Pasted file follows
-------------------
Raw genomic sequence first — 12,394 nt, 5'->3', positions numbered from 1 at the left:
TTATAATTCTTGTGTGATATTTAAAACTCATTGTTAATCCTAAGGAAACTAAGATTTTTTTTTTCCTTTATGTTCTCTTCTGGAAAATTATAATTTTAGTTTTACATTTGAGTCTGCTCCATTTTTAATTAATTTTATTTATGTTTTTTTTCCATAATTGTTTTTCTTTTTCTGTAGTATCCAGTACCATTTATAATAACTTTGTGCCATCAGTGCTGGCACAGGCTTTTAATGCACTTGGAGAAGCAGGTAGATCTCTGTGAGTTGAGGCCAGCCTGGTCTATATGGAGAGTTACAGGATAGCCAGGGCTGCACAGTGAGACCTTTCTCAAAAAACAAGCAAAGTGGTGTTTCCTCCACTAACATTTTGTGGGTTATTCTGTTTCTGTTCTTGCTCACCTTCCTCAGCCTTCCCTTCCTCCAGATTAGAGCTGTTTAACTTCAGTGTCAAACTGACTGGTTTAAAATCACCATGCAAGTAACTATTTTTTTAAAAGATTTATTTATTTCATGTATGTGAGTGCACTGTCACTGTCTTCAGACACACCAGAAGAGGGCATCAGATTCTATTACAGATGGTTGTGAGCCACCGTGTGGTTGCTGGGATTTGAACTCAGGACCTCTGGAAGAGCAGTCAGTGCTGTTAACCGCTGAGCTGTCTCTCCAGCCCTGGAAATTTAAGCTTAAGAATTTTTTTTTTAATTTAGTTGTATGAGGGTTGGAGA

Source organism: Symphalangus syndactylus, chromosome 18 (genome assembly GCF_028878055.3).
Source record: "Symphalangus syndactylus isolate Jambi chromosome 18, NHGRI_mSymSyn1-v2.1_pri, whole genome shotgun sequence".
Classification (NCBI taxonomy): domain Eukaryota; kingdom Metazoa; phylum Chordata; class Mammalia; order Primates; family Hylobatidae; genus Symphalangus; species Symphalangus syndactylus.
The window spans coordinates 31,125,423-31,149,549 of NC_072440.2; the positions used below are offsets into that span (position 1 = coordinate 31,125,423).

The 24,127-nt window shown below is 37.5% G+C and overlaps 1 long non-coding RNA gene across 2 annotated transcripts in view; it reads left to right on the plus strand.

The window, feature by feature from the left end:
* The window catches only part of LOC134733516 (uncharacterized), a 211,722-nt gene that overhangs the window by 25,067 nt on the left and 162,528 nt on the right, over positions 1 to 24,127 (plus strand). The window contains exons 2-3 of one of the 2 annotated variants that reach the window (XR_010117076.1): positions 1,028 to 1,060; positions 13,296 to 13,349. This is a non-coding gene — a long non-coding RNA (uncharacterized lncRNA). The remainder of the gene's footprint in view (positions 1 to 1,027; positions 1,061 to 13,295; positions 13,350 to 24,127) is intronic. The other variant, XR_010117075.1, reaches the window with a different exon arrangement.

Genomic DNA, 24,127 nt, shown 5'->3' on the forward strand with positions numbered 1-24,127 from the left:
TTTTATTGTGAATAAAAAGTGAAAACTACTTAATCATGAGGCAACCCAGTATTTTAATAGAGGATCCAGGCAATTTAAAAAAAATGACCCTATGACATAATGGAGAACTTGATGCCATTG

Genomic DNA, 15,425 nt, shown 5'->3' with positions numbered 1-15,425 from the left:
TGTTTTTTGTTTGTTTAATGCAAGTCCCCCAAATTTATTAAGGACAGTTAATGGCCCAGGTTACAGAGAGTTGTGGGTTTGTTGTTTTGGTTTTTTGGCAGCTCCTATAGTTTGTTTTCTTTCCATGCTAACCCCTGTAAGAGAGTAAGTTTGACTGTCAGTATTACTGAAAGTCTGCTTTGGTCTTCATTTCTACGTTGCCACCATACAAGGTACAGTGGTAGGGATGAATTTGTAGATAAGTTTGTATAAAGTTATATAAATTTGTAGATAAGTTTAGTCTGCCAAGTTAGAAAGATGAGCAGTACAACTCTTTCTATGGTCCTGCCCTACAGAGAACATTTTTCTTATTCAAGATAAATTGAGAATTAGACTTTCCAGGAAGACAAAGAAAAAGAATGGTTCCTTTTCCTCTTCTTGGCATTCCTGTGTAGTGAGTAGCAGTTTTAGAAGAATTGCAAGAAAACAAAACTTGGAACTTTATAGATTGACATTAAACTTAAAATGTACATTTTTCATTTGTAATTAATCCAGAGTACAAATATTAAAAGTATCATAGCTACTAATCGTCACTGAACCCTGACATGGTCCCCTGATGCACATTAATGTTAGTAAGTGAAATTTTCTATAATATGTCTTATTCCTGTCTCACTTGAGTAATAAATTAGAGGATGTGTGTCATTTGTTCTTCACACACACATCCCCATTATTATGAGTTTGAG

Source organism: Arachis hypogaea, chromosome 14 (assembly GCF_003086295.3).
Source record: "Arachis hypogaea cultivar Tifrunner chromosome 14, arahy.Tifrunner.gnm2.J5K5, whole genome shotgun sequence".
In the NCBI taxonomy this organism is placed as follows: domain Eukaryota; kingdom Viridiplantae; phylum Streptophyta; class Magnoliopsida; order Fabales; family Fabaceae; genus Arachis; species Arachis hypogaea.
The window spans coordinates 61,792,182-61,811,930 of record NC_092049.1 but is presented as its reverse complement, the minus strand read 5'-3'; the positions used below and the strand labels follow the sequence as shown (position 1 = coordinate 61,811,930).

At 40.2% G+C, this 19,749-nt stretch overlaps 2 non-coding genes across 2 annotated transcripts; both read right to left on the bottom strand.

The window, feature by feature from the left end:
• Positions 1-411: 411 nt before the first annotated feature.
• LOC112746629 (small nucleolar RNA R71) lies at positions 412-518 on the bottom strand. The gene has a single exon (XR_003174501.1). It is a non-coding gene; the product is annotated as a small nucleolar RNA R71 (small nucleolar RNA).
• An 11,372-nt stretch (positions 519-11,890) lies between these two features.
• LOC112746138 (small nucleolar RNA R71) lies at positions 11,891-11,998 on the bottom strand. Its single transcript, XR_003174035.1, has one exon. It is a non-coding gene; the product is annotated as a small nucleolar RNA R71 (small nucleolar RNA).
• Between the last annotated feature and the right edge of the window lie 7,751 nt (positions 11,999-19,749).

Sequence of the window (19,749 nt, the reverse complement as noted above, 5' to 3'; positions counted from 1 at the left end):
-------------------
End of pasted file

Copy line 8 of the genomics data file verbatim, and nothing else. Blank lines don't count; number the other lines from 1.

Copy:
The window, feature by feature from the left end: